Because the demonstrations by the Chavez picketers had such limited success in the fields they moved to the U.S./Mexico border and tried to intimidate Mexican Nationals with worker permits from crossing over to work.

From observers at the time, Chavez’s picketers hurled threats and innuendoes against “green card” holders coming across to work the melon fields. And while they succeeded in preventing some Mexican Nationals from coming over to harvest melons, those that did make it to the buses were able to work in the fields.

Ultimately, union efforts at stopping the melon harvest in the Yuma area were broken.

The culminating event occurred in 1979 when the Supreme Court overturned a 1978 decision of a three-judge federal panel which had said the Arizona Agricultural Employment Relations Act was unconstitutional. An Ad Hoc group of agriculturalists, formed in 1972, was instrumental in battling the ongoing attack by the United Farm Workers on Arizona’s Farm Labor law. It’s believed without the efforts of the Ad Hoc group Arizona would not have won its farm labor law appeal to the Supreme Court.

Said Miller, Jr. in the June 1979 issue of Arizona Farm Bureau News, “The law guarantees an atmosphere of order and fairness for both farm workers and farm employers. …It’s a state issue, that’s why we intervened on behalf of the State of Arizona and the Arizona legislature. We have a good law which helps farmers and farm workers.”

The busy Life of a Leader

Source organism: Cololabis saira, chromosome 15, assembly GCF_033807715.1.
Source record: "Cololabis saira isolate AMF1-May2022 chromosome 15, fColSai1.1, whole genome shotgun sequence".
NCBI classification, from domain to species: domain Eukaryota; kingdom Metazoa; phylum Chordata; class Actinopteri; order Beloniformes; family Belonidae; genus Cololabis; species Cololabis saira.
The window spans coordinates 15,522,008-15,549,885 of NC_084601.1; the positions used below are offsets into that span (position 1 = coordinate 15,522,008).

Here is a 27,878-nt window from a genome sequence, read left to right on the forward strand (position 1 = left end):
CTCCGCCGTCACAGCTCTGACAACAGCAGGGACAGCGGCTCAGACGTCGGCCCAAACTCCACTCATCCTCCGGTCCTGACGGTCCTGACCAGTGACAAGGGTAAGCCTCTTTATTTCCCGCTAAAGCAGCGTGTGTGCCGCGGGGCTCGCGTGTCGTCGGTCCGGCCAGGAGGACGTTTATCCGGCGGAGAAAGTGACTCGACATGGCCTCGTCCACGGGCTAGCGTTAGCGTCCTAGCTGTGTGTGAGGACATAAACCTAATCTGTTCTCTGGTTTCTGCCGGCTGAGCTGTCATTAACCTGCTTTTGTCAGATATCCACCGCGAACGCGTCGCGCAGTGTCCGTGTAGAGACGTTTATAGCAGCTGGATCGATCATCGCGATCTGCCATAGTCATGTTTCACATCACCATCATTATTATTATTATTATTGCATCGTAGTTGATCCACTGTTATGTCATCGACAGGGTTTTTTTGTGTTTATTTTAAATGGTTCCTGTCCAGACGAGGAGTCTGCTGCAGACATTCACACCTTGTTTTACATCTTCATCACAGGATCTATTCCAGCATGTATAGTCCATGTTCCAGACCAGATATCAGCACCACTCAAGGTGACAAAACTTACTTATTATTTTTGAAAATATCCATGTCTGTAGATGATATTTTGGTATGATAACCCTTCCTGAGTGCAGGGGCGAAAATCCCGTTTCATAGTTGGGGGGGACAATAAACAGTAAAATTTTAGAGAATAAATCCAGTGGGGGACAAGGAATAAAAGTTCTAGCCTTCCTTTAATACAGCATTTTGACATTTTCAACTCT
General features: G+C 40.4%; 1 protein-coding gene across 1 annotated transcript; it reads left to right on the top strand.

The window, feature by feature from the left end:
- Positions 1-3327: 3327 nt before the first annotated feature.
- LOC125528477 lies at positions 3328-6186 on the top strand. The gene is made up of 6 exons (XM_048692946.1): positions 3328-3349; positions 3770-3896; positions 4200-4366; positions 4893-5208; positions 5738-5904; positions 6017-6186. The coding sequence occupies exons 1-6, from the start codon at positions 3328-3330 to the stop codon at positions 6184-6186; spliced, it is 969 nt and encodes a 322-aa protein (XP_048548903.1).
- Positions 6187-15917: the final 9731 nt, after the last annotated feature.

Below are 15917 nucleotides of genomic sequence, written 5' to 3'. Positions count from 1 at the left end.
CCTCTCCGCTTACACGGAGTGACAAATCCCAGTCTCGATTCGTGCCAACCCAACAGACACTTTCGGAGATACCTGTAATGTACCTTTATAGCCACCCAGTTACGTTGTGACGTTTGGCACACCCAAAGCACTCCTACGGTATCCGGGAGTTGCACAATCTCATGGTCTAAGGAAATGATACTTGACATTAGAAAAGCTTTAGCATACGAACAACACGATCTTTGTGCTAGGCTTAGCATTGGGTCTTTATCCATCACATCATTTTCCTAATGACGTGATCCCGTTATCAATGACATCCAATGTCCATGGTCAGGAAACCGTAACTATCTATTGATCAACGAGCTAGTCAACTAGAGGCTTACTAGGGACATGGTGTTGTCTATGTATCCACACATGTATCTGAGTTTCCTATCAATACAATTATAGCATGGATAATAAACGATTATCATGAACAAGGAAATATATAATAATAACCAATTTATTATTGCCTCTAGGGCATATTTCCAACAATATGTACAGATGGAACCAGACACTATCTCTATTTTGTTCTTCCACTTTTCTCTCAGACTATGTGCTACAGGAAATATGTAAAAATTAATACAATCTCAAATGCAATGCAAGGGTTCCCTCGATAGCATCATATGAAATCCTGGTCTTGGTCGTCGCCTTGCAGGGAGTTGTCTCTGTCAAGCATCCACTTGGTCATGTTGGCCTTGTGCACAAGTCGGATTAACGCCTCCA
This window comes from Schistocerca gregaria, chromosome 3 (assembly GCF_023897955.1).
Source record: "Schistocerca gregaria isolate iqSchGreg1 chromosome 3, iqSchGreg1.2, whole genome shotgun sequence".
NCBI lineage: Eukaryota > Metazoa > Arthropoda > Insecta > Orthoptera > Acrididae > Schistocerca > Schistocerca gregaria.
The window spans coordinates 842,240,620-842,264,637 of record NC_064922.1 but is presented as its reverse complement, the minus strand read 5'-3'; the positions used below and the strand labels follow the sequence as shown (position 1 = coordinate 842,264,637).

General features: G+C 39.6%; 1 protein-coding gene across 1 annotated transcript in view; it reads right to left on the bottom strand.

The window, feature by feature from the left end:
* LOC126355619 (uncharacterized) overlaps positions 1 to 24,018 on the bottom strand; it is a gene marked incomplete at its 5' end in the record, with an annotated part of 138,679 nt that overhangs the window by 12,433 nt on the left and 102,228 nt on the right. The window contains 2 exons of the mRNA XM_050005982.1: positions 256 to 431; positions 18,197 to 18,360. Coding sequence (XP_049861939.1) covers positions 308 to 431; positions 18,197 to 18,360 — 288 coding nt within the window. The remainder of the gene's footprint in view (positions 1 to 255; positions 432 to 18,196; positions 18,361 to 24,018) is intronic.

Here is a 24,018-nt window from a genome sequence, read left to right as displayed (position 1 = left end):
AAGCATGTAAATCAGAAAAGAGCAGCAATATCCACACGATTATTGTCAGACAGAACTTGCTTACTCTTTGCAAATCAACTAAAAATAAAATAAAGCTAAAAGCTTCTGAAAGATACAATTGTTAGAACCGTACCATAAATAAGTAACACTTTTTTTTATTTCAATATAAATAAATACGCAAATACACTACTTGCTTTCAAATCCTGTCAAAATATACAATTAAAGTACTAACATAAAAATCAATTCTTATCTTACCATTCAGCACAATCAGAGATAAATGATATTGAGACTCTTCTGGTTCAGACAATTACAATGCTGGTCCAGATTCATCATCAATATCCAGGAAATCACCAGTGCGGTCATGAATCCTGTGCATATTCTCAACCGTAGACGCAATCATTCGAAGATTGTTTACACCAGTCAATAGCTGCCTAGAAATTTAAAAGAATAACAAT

His work at the national level includes speaking and testifying on behalf of the American Farm Bureau, working to expand agricultural trade opportunities, fundraising and advising on legal advocacy and impacting policy on federal lands. He joined the American Farm Bureau Federation in 1975 and remained an active member through 1992, serving as the organization’s vice president from 1980 through 1981. Under the direction of AFBF Presidents Grant, Delano and Kleckner, Cecil served on trade missions to Israel, Switzerland, Russia, Japan, Denmark and France.

Cecil and Alzora with their children Deborah, Cecily, Ellen and Matthew in 1962.

Closer to home, several of Arizona governors had enlisted Cecil to serve on their boards and commissions. He was a member of Governor Jack Williams’ Land Use Study Commission, which looked at unregulated development in rural Arizona and called attention to unscrupulous land developers which resulted in legislative action. He was especially concerned about the domino effect of using the aquifers to supply water for new population centers.

“There’s water there. If they build on the other side of the White Tanks and tap into the Harquahala Aquifer that’s going to kill the conservation area by Wickenburg.”

Governor Bruce Babbitt called on Cecil to be one of two agricultural representatives on the Groundwater Study Commission that developed landmark groundwater regulatory law for Arizona.

Miller on the SRP Board in the 1960s.

Babbitt also chose Cecil to be a part of the Rangeland Advisory Committee which resulted in the governor toning down his attacks on grazing on public lands.